Black clothing—particularly when that clothing is the high-end stuff of red-carpet couture—has a way of refining things, of clarifying things, of cutting to the chase: Stripped of bright color and its pretty distractions, the focus can become the details that allow fashion to double as art. The perfect tailoring. The artful seaming. The layering and beading and draping. The testing of craft—and of true skill and talent and artistry—that tends to come with constraint.
Black was the color of the evening on the red carpet of the 2018 Golden Globes: In sartorial solidarity with the Time’s Up movement—which aims to fight sexual harassment in Hollywood and beyond—celebrities rejected the fuschias and jades and bronzes that have made past ceremonies such beautiful spectacles and, instead, almost uniformly wore black. This was meant to inspire deeper conversation: about #TimesUp, about #MeToo, about Hollywood, about justice.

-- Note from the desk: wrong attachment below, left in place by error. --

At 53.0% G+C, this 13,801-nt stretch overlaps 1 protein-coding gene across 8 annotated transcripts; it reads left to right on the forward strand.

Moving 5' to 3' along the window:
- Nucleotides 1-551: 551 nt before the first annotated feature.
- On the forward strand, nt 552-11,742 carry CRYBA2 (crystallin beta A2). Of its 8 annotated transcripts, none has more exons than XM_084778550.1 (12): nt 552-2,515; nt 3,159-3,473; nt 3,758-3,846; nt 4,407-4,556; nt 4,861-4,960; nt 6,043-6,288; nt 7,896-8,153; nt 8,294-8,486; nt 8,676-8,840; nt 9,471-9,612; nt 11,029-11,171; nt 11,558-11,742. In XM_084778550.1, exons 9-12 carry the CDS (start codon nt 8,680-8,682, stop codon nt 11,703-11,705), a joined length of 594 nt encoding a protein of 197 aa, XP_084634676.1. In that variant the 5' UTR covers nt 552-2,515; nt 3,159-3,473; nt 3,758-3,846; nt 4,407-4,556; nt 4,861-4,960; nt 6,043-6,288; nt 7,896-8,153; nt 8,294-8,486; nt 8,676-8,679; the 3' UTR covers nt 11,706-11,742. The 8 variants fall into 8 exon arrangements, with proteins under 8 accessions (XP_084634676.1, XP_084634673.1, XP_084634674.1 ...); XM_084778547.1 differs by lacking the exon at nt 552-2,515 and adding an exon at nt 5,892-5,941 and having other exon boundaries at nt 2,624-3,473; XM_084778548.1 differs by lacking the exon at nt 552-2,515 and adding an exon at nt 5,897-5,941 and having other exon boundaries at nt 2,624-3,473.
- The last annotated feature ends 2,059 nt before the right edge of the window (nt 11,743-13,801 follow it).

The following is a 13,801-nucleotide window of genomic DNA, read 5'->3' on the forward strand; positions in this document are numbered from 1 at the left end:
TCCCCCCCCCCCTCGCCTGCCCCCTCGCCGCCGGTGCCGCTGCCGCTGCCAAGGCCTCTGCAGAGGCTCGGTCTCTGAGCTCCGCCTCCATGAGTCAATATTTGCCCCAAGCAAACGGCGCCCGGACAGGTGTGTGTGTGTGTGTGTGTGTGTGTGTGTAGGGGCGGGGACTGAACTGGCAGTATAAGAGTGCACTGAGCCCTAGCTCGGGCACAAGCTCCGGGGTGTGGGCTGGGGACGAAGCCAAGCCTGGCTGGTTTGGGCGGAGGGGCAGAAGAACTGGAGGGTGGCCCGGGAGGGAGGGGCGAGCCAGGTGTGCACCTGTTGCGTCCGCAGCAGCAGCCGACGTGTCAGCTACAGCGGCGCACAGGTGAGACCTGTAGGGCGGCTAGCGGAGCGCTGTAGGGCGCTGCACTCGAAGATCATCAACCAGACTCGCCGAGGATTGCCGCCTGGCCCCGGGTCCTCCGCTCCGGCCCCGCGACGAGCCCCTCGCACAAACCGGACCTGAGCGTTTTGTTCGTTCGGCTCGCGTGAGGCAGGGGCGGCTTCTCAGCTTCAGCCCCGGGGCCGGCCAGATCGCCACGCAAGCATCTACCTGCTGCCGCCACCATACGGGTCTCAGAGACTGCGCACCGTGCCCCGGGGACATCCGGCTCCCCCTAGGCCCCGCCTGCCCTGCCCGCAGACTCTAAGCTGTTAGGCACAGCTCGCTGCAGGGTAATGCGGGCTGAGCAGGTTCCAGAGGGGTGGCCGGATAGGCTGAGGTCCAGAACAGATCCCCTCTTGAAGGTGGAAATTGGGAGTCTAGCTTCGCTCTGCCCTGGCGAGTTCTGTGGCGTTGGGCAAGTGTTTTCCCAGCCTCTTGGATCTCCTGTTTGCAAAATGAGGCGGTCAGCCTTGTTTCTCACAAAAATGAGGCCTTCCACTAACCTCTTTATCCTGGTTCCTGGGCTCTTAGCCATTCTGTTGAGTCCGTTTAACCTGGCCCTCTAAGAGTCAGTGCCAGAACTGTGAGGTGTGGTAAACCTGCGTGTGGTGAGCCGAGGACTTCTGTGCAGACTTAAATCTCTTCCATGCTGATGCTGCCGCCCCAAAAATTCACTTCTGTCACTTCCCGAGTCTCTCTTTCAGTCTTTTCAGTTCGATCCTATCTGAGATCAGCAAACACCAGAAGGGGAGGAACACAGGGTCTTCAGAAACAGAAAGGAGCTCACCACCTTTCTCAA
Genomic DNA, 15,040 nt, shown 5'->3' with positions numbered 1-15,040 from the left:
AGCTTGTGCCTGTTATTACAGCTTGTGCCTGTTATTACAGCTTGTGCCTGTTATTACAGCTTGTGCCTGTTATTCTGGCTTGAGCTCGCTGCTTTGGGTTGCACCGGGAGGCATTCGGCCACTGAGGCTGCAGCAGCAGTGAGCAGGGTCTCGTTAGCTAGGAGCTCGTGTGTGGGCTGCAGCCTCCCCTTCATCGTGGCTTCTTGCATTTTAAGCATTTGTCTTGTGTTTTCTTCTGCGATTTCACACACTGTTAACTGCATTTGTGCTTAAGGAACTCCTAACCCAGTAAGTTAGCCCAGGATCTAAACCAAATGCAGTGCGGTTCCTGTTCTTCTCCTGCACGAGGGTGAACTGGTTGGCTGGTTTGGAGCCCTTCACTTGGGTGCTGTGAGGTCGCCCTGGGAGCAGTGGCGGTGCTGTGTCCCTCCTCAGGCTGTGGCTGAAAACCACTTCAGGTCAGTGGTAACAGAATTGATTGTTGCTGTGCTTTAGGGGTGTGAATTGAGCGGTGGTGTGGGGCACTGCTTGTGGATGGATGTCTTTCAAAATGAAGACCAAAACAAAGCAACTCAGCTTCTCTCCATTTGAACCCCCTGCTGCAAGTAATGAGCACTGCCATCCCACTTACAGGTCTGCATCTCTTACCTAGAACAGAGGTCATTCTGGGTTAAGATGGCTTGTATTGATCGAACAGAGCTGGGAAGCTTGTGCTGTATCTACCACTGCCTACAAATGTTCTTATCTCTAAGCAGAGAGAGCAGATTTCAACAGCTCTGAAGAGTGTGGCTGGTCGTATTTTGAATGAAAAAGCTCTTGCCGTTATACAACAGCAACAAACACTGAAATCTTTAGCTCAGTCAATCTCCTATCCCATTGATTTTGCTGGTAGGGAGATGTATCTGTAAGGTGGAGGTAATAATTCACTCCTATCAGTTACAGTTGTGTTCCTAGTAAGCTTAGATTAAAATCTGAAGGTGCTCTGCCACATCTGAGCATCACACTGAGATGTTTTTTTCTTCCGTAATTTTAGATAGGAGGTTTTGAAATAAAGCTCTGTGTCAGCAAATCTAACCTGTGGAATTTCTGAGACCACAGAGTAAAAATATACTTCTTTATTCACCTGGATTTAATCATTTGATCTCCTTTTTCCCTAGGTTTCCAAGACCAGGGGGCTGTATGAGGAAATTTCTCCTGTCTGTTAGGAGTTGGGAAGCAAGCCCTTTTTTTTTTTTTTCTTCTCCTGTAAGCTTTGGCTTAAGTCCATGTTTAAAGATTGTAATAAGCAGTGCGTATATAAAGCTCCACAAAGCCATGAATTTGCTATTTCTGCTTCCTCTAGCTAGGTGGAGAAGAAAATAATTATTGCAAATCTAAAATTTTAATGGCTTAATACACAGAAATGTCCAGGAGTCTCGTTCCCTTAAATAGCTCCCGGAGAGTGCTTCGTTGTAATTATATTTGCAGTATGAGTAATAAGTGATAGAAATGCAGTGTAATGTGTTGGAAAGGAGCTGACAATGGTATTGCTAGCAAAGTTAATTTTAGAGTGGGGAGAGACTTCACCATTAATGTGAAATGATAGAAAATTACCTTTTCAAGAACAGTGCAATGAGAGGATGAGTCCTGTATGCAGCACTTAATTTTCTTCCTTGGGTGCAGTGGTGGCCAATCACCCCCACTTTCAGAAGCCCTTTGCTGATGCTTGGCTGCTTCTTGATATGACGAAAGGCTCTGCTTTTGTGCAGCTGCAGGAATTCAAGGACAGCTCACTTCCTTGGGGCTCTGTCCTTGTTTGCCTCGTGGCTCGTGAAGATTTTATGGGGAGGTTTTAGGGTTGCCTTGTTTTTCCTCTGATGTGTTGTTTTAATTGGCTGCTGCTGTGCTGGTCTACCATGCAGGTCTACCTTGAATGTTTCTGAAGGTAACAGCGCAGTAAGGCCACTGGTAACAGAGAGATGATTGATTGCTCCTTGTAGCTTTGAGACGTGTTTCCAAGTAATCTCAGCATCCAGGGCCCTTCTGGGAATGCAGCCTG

It succeeded, to the extent any such shift could have been expected to: The celebrities’ outfits, which normally speak subtly—about their wearers, about their designers, about the culture of a moment—spoke, this time around, stridently. They forced conversations on the red carpet about fairness, about structural change: not “Who are you wearing?” but “Why are you wearing it?” And, so, there was a paradox at play on the red carpet on Sunday evening: The clothes in one way mattered more than ever. And the clothes, in another, mattered not at all. While the dresses and jumpsuits donned by invited celebrities were accessorized, often, with striking accessories and glittering jewels—a black dress can, on top of everything else, serve as a canvas for other forms of wearable art—the accessories most in demand were words.